Best Practices When Measuring Email Performance
What makes a successful email campaign? How do you filter through the right metrics? Which practices help drive engagement and revenue? Let’s deep dive into the importance of Customer Relationship Management (CRM): how to set the right goals for your campaign, identifying KPIs, and effectively segmenting contacts to run a successful email campaign.
Why do we need email marketing?
Compared to other digital marketing strategies, email marketing has one of the highest ROIs. Developing best practices can be a time-consuming process, but optimising email performance can drive up customer engagement and their lifetime value.
What’s the importance of CRM in email marketing?
Customer Relationship Management uses technology to manage interactions between your brand and your clients, both potential and existing. The goal of CRM is simple: to build personal relationships with your clients.
Today, clients are looking for more personalised experiences from companies in exchange for their loyalty. That’s why it’s more important than ever to understand what your clients do and don’t like about your organisation’s communication — and use that understanding to improve your email marketing performance over time.
How can we measure the performance of email marketing?
Before performance can be measured, there are a few steps we need to take to ensure everything is tracked and analysed appropriately. This includes setting up the right tagging, tracking and integration with an attribution model.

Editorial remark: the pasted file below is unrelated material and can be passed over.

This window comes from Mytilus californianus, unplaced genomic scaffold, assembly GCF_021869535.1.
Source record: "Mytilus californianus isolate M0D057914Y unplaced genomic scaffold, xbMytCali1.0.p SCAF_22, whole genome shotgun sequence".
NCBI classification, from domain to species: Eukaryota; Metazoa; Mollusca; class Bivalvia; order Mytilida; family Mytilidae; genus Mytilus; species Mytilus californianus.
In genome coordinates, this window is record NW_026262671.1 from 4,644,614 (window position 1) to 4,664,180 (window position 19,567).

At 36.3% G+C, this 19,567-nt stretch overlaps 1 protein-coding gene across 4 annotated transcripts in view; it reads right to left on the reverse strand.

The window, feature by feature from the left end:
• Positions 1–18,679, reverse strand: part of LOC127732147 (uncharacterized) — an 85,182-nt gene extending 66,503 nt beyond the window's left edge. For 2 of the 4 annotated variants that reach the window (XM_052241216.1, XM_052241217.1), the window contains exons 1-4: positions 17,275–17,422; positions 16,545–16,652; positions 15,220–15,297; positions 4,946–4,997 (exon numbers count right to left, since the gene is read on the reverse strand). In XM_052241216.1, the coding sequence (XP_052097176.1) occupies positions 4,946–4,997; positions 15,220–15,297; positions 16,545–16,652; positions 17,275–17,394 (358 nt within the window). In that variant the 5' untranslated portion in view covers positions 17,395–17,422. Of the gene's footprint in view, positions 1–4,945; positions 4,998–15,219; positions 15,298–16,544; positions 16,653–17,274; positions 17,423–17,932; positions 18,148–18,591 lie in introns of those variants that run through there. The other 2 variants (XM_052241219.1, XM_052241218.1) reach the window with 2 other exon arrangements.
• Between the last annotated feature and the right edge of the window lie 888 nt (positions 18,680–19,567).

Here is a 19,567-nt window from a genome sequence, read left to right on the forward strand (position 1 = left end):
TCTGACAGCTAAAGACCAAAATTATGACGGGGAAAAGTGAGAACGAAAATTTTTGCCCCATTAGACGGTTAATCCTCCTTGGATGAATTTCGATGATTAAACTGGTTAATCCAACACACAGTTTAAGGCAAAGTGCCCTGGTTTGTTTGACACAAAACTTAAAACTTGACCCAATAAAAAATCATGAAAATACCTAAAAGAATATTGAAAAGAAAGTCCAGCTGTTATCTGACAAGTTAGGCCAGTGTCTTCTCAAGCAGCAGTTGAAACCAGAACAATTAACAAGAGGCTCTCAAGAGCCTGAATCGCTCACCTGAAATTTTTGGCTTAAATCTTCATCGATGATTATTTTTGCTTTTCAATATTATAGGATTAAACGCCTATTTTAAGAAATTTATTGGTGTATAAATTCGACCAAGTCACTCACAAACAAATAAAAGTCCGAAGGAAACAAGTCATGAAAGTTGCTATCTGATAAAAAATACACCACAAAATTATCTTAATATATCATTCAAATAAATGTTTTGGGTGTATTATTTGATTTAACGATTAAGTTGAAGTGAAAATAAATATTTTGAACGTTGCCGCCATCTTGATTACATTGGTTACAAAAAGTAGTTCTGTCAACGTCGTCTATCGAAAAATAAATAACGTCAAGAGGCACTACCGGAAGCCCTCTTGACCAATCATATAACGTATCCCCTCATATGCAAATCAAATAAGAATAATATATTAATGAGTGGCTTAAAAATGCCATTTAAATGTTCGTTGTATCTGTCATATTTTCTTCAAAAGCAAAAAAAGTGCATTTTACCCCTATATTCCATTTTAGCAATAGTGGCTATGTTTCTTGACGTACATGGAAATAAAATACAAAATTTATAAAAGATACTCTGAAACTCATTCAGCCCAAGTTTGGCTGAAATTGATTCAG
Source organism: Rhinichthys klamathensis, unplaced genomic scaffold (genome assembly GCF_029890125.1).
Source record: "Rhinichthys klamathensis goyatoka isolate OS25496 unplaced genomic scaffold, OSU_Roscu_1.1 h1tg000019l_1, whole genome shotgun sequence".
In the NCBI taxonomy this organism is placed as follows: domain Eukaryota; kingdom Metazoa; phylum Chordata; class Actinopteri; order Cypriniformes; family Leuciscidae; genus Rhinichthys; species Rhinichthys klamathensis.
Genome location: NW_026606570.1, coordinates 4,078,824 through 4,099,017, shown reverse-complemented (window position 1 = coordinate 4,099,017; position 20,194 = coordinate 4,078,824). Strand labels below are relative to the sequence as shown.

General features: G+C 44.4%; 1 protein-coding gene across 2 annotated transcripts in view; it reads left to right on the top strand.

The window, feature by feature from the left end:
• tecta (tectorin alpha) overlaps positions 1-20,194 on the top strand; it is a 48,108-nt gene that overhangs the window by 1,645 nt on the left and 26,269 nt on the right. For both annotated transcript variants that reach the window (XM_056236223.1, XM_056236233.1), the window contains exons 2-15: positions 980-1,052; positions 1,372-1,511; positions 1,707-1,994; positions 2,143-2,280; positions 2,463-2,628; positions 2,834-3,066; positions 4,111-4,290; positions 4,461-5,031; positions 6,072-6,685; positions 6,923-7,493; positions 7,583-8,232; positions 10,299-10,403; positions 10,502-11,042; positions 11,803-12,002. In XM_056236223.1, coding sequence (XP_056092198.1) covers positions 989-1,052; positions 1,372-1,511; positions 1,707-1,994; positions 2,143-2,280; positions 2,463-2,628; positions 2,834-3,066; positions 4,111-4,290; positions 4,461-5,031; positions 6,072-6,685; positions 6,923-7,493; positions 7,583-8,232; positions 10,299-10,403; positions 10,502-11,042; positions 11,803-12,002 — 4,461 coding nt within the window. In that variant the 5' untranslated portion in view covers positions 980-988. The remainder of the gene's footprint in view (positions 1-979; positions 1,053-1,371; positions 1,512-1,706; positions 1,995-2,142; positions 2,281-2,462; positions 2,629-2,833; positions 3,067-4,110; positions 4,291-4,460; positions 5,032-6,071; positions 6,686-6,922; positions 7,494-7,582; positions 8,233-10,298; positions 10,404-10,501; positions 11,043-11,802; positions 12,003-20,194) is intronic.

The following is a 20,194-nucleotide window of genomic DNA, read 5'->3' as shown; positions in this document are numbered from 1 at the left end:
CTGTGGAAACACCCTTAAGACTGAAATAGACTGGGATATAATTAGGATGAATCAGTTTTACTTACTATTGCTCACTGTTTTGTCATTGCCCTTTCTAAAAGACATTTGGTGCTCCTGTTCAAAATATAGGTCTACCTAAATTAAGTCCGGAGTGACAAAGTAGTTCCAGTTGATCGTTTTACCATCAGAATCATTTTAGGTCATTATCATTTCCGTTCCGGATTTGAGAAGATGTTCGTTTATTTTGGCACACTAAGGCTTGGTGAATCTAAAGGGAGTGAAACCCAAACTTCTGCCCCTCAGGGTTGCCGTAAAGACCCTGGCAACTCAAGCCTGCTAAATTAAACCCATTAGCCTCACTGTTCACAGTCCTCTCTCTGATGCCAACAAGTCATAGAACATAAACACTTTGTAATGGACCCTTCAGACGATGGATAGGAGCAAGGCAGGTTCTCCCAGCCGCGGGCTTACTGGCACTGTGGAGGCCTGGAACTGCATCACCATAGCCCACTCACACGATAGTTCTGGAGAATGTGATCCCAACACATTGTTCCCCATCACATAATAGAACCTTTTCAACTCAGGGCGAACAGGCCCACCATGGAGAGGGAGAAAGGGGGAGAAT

What does appropriate performance measurement look like?
A well-planned performance measurement system in email marketing will include things like:
- Ensuring performance metrics are measurable from all touchpoints in the customer journey — from the moment we send an email, all the way to conversion
- UTM tracking, which when implemented across all touchpoints can track the source of link direction, the medium, and the content that sent a customer down the funnel
- Tracking activity from leads who fill out landing page forms, and integrating their details into the CRM database.
Parameters to consider when measuring performance
It’s crucial to understand parameters before we implement performance metrics. Parameters help us narrow down our objectives in order to implement improvements to optimise our campaigns.
Parameters for email marketing might include:
Timeline and duration
Timeline is an important parameter, because different campaign types require metrics of different durations.
For example, monthly newsletters will have very different results from quarterly newsletters, so we need to measure them accordingly.